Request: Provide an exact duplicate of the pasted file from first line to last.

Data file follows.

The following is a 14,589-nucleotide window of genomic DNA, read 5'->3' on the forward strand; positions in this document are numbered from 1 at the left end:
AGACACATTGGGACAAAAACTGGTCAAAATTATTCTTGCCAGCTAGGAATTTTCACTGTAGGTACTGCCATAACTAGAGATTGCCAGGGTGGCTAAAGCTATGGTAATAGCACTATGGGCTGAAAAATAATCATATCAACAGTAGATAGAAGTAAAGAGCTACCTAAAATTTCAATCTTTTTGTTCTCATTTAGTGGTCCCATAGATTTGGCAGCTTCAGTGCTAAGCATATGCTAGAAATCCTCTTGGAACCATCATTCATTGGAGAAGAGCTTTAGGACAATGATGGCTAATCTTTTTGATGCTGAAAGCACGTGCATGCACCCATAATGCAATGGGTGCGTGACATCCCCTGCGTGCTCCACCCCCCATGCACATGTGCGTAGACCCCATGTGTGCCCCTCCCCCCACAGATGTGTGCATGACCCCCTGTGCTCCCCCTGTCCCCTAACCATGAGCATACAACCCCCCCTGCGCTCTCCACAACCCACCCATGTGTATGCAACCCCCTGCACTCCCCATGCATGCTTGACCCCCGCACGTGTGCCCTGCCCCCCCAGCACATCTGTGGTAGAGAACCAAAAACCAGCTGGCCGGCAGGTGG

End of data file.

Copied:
The following is a 14,589-nucleotide window of genomic DNA, read 5'->3' on the forward strand; positions in this document are numbered from 1 at the left end:
AGACACATTGGGACAAAAACTGGTCAAAATTATTCTTGCCAGCTAGGAATTTTCACTGTAGGTACTGCCATAACTAGAGATTGCCAGGGTGGCTAAAGCTATGGTAATAGCACTATGGGCTGAAAAATAATCATATCAACAGTAGATAGAAGTAAAGAGCTACCTAAAATTTCAATCTTTTTGTTCTCATTTAGTGGTCCCATAGATTTGGCAGCTTCAGTGCTAAGCATATGCTAGAAATCCTCTTGGAACCATCATTCATTGGAGAAGAGCTTTAGGACAATGATGGCTAATCTTTTTGATGCTGAAAGCACGTGCATGCACCCATAATGCAATGGGTGCGTGACATCCCCTGCGTGCTCCACCCCCCATGCACATGTGCGTAGACCCCATGTGTGCCCCTCCCCCCACAGATGTGTGCATGACCCCCTGTGCTCCCCCTGTCCCCTAACCATGAGCATACAACCCCCCCTGCGCTCTCCACAACCCACCCATGTGTATGCAACCCCCTGCACTCCCCATGCATGCTTGACCCCCGCACGTGTGCCCTGCCCCCCCAGCACATCTGTGGTAGAGAACCAAAAACCAGCTGGCCGGCAGGTGG